One of the first things I was told when I started working in football was to expect the unexpected. Look at recent managerial changes – Everton appointing Sam Allardyce having previously targeted Marco Silva and Carlos Carvalhal to Swansea, among others – if you don’t believe me.
However, it’s safe to say many Gillingham fans fully expected that Justin Edinburgh wouldn’t make it to the end of the 2016/17 season as manager. So much so that I’d actually written a draft press release announcing his departure during the second half of the woeful home defeat against Oldham Athletic three months earlier. After all, in my time watching the club – dating back to the final days of the Mike Flanagan era – I can never recall a manager winning over fans successfully once a large number want him out.
Whatever people’s feeling are towards Justin, it can’t be nice knowing that the call from upstairs is coming. He was probably well aware that Steve Evans had attended at least one Gills game early on last season prior to taking over at Mansfield. The club’s final game of 2016, a third 2-1 defeat against Millwall within seven months, was watched by former Lions manager turned jungle contestant Dennis Wise, too. I think Wise’s appearance in the Directors’ Box at The Den irked him and a few others, in particular. That, combined with the team ending the match with nine men, saw him decline to fulfil his post-match press duties.
Tuesday, 3 January began like a normal working day at Priestfield. A few minutes were spent discussing the previous afternoon’s awful home defeat to Oxford United, a game notable for chants of “You’re getting sacked in the morning”. By home fans. Things seemed perfectly normal in ME7, although the club’s customer service centre phone lines were often a tell-tale sign of mood among fans. They weren’t particularly busy that morning, if memory serves.
When I saw Justin at around 9.40am, it seemed as if he was about to head to training. There was a quick hello as we passed on the stairs; given the news it later turned out he’d just received, fair play to him for not greeting me with something stronger. My guess is that he was probably told of his sacking barely 10 minutes earlier.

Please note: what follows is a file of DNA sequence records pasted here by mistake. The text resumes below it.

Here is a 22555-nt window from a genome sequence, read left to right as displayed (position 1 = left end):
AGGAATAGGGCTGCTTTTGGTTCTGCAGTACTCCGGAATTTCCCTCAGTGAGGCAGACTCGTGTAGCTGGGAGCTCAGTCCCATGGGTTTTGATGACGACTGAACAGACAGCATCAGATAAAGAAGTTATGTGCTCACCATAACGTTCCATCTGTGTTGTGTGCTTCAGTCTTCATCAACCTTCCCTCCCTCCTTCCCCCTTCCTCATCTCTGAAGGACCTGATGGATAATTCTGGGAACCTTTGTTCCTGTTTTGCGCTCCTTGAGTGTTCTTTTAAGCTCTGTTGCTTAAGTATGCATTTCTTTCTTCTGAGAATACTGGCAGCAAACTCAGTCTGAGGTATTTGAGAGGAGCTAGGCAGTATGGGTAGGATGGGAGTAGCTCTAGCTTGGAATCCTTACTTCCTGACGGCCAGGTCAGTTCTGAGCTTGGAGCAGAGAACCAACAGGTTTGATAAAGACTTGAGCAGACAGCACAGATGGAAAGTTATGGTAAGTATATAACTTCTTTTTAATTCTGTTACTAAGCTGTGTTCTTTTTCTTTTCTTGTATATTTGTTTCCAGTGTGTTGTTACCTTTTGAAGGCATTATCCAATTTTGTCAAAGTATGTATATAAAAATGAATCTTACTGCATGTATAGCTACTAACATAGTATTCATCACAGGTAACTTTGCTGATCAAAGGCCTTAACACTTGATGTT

Word spreads quickly in football is another thing I learned working at the club. At 9:55am journalist Pete O’Rourke tweeted about Edinburgh’s departure, which prompted a call from Radio Kent’s Ben Watts. “Nah, nothing in it, mate,” or words to that effect, were my reply to his questioning. By being so alert to the online speculation and chasing up the story (something many lesser journalists do these days) as quickly as he could, he actually ended up putting out tweets saying it wasn’t true. Thankfully, it hasn’t counted against him, as he continues to develop into an accomplished broadcaster.
It was only upon putting the phone down to him and answering a call from Chairman Paul Scally confirming the sacking that O’Rourke’s tweet was revealed to be accurate. Now, given the pre-prepared statement from months back, anybody who does a bit of online digging will see that the story ended up going live at 10:30am – not a significant, but still a fair time delay (28 minutes, I believe). The reasoning? The club website, provided by a company who supplied nearly every EFL club with their online hub, often took between 10 and 15 minutes to publish stories – but it could also do it within five minutes on a good day. Frustrating isn’t the word. It’s also why transfers were not usually trailed with a “new signing to be unveiled at X o’clock” message on social media as the story would no doubt appear on the website about five minutes late, making the media operations look somewhat useless.
As it happens, only Ben and Luke Cawdell, another hard-working journalist who deserves greater recognition for his long-standing reportage of the Gills, were told of the news in advance of the official announcement; all other enquiries were met with a “the club will be commenting shortly” line, which admittedly doesn’t take much to decrypt.
The players’ lounge at lunch that day was an incredibly subdued affair. Forget any talk of the dressing room being lost and the squad wanting a change at the top: publicly this was a group of players who knew that they’d contributed to the downfall of a management team. I was told at the time that the old management team went around the entire squad and shook hands before leaving the building by 10:15am. No hard feelings and all that. Of course, privately, some players may have enjoyed the news: most likely those who hadn’t featured much in previous weeks – often one or two “outsiders” benefit from a managerial change by working their way into the starting XI. Somewhat ironically, given he lost the captaincy and left the club nine months later, it could be argued that Josh Wright was the only player to thrive under Ady Pennock. What a funny old game.
It’s quite remarkable how things have changed in ME7 in the past 12 months. Sure, Pennock’s reign ended up being a rail replacement service when the club needed a high-speed getaway from trouble. But, despite many people’s initial thoughts (mine included!) about the strength of this season’s squad, Steve Lovell’s team continues to prove that anything can happen in football. A first-ever away win at Charlton to start 2018? That’ll be great, thanks. Perhaps the Medway Messenger’s last back page under the Edinburgh reign, complete with a quote headline from him predicting “Good times ahead” wasn’t so far-fetched after all?